1842 brought further indications that local cricket was in good health. A match took place at Trent Bridge in April between Town and County, and, said the Review, 'The White Lion Club, Carlton Road, and the Rancliffe Club furnished several players, conspicuous among the latter being 'Charley' Brown, who throughout the day gave proofs of being no mean player.' The White Lion Club was extending its horizons, arranging home and away fixtures with the Mansfield Senior Club. Early in October 1842 a match between Sneinton and Carlton was played at the White Lion ground. Apart from the fact that Sneinton won by 30 runs, the match was memorable for the home side's innings being opened by a player with the wonderfully appropriate name of Balls. Incredible to relate, the directories of the day also list among Sneinton residents Samuel Bats, lace maker of Bond Street, and J. Bails, sinker maker of Carlton Road, but to the great sorrow of this writer there is nothing to suggest that either was a cricketer.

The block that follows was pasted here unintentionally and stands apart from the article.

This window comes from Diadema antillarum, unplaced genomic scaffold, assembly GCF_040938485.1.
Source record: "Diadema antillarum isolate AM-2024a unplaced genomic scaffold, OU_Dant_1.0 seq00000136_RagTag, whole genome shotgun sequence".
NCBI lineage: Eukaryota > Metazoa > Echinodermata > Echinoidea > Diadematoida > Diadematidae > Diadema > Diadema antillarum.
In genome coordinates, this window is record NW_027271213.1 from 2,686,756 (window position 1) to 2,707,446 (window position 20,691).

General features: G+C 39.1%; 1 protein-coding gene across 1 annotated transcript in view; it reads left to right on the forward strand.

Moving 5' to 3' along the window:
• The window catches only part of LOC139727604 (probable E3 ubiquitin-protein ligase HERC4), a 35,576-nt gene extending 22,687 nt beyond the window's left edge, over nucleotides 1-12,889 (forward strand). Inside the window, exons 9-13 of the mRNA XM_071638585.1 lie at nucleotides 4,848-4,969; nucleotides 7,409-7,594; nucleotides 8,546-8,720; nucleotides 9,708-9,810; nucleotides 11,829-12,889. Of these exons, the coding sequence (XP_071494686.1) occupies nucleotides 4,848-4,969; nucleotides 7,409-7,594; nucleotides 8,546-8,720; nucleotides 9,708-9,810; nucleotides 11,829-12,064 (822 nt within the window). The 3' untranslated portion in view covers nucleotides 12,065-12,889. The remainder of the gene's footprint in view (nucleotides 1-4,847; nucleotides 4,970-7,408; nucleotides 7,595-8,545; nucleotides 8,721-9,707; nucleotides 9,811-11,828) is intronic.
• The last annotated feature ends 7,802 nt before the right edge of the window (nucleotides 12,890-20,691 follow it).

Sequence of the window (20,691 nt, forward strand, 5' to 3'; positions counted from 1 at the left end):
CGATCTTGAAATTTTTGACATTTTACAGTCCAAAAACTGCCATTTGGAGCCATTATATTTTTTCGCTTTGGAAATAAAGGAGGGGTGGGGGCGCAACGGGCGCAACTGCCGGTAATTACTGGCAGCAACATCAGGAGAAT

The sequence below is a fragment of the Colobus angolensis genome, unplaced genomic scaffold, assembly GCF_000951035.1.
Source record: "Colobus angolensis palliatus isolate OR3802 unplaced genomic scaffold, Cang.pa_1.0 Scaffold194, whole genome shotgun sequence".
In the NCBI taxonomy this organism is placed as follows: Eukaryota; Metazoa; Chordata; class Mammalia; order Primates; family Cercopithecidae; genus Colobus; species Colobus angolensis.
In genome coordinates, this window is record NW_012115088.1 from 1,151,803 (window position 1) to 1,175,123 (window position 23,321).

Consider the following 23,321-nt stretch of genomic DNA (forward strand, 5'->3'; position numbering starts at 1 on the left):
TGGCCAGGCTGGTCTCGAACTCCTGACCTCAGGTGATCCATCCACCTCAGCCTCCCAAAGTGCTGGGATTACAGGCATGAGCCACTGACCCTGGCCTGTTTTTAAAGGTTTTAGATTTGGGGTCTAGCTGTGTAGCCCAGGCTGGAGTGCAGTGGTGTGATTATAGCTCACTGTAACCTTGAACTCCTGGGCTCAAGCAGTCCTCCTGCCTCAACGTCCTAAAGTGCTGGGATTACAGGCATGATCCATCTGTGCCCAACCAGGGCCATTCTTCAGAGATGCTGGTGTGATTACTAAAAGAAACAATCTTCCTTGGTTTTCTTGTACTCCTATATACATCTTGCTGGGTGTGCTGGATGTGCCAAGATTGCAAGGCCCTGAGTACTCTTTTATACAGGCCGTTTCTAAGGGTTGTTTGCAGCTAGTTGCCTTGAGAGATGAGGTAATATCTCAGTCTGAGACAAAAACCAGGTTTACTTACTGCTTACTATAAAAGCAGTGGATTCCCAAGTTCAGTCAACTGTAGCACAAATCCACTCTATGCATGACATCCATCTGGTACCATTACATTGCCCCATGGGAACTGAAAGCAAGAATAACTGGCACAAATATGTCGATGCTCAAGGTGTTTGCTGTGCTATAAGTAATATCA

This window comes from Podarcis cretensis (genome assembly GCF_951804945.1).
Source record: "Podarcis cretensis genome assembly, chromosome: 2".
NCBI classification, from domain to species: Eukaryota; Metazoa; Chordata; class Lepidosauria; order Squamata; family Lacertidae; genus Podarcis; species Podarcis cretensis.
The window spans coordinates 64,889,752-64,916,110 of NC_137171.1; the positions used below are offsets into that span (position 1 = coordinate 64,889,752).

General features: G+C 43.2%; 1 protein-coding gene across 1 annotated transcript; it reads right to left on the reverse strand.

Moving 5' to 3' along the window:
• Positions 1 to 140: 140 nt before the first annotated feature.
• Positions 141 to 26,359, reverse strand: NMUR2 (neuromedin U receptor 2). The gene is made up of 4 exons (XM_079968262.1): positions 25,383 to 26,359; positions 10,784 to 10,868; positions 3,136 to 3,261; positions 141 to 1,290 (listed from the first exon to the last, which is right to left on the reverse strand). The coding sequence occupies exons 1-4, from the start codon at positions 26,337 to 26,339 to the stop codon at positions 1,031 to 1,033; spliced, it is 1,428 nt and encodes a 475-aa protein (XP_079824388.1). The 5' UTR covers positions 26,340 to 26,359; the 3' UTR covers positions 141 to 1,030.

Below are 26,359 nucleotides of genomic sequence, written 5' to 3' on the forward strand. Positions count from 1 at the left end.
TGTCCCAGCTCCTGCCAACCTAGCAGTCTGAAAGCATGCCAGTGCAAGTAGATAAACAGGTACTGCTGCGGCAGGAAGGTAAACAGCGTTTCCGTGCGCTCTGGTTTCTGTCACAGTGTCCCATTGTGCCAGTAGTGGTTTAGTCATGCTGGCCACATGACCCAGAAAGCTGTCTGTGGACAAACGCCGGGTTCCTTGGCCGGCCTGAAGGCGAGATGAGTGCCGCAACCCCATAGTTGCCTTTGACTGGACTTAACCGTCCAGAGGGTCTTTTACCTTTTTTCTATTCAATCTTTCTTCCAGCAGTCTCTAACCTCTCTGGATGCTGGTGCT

Cricket may have changed in many ways since the 1840s, when the players of Sneinton were congratulated upon the sporting and friendly way in which their games were conducted. No cricketer, though, could aspire to anything better than this local match, played on Easter Monday, 1840. 'It being delightfully fine, the day's sport went off with the greatest eclat, the general impression being that they never enjoyed themselves better.'

Anyone writing in recent years on the history of Nottinghamshire cricket owes much to the pioneering work done on the subject by Peter Wynne-Thomas.

I place on record my indebtedness to him.